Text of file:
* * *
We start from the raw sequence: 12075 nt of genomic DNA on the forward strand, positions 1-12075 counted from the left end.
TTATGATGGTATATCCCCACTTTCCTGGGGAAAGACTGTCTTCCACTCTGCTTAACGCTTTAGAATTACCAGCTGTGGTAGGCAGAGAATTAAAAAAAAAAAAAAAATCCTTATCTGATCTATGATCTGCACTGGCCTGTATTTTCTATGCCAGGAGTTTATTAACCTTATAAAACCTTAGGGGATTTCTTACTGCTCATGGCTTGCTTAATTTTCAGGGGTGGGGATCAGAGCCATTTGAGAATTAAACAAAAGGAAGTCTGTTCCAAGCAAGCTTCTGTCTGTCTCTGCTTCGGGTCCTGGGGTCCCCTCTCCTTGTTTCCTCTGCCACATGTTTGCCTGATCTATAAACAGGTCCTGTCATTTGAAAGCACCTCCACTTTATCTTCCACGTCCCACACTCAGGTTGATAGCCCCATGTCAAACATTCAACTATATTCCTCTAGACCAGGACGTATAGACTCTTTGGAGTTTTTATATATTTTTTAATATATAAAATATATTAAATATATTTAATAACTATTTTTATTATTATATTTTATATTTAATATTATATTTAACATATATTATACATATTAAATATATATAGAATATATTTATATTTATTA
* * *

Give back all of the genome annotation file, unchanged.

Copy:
We start from the raw sequence: 12075 nt of genomic DNA on the forward strand, positions 1-12075 counted from the left end.
TTATGATGGTATATCCCCACTTTCCTGGGGAAAGACTGTCTTCCACTCTGCTTAACGCTTTAGAATTACCAGCTGTGGTAGGCAGAGAATTAAAAAAAAAAAAAAAATCCTTATCTGATCTATGATCTGCACTGGCCTGTATTTTCTATGCCAGGAGTTTATTAACCTTATAAAACCTTAGGGGATTTCTTACTGCTCATGGCTTGCTTAATTTTCAGGGGTGGGGATCAGAGCCATTTGAGAATTAAACAAAAGGAAGTCTGTTCCAAGCAAGCTTCTGTCTGTCTCTGCTTCGGGTCCTGGGGTCCCCTCTCCTTGTTTCCTCTGCCACATGTTTGCCTGATCTATAAACAGGTCCTGTCATTTGAAAGCACCTCCACTTTATCTTCCACGTCCCACACTCAGGTTGATAGCCCCATGTCAAACATTCAACTATATTCCTCTAGACCAGGACGTATAGACTCTTTGGAGTTTTTATATATTTTTTAATATATAAAATATATTAAATATATTTAATAACTATTTTTATTATTATATTTTATATTTAATATTATATTTAACATATATTATACATATTAAATATATATAGAATATATTTATATTTATTA